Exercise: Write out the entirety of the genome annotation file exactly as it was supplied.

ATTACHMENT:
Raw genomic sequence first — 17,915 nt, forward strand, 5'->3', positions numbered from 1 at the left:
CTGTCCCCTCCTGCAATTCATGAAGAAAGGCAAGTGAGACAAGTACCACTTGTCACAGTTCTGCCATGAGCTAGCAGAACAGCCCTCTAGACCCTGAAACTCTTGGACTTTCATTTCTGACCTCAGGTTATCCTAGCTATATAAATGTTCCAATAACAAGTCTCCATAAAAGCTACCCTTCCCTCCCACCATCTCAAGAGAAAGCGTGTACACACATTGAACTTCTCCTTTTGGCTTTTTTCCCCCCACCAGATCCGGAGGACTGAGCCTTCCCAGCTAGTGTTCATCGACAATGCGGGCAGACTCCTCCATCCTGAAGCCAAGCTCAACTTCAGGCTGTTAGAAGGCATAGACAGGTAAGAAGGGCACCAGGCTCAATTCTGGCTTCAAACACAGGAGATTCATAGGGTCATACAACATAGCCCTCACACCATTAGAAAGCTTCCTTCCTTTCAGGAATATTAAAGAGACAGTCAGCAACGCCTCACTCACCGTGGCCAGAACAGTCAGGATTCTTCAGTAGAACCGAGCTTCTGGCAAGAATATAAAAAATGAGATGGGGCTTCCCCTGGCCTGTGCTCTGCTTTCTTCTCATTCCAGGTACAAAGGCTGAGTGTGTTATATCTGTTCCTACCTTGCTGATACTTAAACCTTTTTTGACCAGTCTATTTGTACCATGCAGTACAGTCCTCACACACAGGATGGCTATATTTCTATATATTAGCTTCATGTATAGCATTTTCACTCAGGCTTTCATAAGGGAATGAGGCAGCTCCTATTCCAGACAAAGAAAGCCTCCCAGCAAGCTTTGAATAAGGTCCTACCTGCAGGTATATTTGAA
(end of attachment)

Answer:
Raw genomic sequence first — 17,915 nt, forward strand, 5'->3', positions numbered from 1 at the left:
CTGTCCCCTCCTGCAATTCATGAAGAAAGGCAAGTGAGACAAGTACCACTTGTCACAGTTCTGCCATGAGCTAGCAGAACAGCCCTCTAGACCCTGAAACTCTTGGACTTTCATTTCTGACCTCAGGTTATCCTAGCTATATAAATGTTCCAATAACAAGTCTCCATAAAAGCTACCCTTCCCTCCCACCATCTCAAGAGAAAGCGTGTACACACATTGAACTTCTCCTTTTGGCTTTTTTCCCCCCACCAGATCCGGAGGACTGAGCCTTCCCAGCTAGTGTTCATCGACAATGCGGGCAGACTCCTCCATCCTGAAGCCAAGCTCAACTTCAGGCTGTTAGAAGGCATAGACAGGTAAGAAGGGCACCAGGCTCAATTCTGGCTTCAAACACAGGAGATTCATAGGGTCATACAACATAGCCCTCACACCATTAGAAAGCTTCCTTCCTTTCAGGAATATTAAAGAGACAGTCAGCAACGCCTCACTCACCGTGGCCAGAACAGTCAGGATTCTTCAGTAGAACCGAGCTTCTGGCAAGAATATAAAAAATGAGATGGGGCTTCCCCTGGCCTGTGCTCTGCTTTCTTCTCATTCCAGGTACAAAGGCTGAGTGTGTTATATCTGTTCCTACCTTGCTGATACTTAAACCTTTTTTGACCAGTCTATTTGTACCATGCAGTACAGTCCTCACACACAGGATGGCTATATTTCTATATATTAGCTTCATGTATAGCATTTTCACTCAGGCTTTCATAAGGGAATGAGGCAGCTCCTATTCCAGACAAAGAAAGCCTCCCAGCAAGCTTTGAATAAGGTCCTACCTGCAGGTATATTTGAA